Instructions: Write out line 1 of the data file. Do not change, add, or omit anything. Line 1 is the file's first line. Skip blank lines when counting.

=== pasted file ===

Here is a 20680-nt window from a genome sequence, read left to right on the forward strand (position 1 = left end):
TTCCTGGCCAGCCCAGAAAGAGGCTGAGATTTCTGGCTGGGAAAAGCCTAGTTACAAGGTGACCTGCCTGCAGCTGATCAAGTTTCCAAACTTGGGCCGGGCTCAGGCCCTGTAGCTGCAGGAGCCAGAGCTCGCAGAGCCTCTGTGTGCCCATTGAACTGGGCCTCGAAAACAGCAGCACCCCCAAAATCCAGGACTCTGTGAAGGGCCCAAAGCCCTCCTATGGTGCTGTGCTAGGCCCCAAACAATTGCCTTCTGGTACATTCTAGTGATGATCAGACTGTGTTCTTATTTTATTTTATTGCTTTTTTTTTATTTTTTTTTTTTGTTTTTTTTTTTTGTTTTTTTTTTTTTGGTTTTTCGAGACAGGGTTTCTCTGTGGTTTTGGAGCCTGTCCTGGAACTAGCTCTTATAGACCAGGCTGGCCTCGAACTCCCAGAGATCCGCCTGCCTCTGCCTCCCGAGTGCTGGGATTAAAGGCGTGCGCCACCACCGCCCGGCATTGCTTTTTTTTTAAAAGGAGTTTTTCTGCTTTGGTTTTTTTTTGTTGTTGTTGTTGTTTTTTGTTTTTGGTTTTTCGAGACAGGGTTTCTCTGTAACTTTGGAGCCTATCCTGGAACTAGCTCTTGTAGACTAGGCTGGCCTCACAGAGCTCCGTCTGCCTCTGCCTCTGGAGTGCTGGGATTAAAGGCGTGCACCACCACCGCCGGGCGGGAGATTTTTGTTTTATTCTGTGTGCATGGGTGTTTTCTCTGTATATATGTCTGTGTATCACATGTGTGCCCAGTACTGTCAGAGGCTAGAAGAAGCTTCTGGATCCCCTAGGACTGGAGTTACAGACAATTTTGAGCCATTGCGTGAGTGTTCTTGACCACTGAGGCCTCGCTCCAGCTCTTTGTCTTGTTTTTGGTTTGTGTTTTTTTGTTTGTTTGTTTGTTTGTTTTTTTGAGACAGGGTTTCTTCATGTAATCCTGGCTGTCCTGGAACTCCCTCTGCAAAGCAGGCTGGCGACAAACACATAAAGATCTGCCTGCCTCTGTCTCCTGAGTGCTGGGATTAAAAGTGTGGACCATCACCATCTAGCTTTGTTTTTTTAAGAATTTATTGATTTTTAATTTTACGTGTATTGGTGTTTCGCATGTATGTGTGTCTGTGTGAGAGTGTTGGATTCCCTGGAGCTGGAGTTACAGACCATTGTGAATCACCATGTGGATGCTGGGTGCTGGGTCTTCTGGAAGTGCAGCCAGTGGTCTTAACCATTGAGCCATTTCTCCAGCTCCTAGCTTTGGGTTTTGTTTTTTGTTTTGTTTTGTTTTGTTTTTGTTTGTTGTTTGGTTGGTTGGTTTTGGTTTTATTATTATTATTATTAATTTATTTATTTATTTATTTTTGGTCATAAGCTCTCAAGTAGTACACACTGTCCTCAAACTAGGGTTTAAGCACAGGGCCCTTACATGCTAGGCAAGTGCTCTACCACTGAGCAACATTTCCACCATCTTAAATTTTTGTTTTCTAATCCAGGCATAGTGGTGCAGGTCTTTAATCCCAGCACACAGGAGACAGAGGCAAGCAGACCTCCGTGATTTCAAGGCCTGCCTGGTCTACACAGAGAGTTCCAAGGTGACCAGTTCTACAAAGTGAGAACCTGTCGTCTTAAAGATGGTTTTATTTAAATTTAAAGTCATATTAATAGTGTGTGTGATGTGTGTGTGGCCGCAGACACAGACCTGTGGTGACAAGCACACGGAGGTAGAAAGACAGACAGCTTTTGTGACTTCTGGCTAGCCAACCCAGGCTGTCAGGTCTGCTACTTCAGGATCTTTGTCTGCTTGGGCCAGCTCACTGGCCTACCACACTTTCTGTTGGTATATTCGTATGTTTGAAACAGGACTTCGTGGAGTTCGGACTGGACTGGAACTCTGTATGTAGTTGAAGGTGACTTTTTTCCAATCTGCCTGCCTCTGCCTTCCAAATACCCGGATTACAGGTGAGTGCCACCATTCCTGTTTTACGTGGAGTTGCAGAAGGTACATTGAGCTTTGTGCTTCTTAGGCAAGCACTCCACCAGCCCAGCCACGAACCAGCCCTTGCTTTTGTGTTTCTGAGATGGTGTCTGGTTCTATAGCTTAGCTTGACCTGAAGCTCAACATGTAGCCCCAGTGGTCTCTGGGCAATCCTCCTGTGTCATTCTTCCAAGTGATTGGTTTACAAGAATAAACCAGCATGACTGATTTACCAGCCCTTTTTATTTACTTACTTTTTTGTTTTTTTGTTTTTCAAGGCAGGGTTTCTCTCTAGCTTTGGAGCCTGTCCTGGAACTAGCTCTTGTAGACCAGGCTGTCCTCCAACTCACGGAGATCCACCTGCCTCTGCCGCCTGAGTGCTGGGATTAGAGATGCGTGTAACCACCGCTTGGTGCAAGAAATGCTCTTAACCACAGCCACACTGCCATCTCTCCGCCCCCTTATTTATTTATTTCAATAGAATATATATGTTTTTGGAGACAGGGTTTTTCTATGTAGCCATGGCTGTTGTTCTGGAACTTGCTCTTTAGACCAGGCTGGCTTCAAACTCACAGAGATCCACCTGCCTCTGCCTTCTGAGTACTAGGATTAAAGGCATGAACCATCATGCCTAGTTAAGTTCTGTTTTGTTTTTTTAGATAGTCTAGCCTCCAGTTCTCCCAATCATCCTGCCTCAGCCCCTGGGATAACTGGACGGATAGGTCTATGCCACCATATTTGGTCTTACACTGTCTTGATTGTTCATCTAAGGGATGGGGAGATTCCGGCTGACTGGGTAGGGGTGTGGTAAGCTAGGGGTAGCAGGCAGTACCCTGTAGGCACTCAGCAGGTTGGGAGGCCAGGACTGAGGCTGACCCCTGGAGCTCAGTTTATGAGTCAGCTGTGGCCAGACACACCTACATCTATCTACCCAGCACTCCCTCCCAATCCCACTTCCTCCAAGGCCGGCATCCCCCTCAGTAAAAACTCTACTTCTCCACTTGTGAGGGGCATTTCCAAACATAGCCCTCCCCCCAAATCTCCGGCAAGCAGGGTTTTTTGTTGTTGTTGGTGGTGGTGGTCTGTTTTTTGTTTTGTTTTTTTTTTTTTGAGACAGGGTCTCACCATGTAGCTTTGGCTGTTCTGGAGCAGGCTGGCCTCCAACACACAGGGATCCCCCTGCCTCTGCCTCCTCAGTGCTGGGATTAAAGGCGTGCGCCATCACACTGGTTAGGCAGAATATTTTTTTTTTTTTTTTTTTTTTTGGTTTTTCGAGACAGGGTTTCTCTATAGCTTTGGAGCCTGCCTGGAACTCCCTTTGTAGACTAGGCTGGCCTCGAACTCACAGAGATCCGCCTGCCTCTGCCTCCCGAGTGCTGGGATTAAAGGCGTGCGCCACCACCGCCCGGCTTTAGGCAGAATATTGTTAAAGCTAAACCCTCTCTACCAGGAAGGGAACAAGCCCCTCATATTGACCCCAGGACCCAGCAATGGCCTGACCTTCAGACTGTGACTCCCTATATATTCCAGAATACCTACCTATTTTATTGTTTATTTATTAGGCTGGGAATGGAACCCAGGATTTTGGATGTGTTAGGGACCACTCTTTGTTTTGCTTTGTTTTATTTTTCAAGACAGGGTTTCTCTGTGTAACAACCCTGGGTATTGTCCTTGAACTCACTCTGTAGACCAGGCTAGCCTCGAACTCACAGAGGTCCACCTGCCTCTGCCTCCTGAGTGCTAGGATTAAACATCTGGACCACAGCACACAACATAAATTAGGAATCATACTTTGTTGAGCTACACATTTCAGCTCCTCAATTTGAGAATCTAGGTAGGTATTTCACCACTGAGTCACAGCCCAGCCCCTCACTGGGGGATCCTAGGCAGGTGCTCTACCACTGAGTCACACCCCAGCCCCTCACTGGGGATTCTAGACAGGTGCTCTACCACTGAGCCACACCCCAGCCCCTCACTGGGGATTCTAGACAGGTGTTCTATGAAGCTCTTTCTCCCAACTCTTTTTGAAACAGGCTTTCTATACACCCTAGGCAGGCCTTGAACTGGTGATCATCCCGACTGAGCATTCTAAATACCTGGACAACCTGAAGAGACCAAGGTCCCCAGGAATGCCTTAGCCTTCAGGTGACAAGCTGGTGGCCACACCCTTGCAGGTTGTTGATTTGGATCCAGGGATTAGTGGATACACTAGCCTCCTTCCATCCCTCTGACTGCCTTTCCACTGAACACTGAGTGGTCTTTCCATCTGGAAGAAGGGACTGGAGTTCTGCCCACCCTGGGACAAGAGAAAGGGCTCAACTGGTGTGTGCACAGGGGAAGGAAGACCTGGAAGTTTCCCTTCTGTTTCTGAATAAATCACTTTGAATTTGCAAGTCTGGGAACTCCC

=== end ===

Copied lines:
Here is a 20680-nt window from a genome sequence, read left to right on the forward strand (position 1 = left end):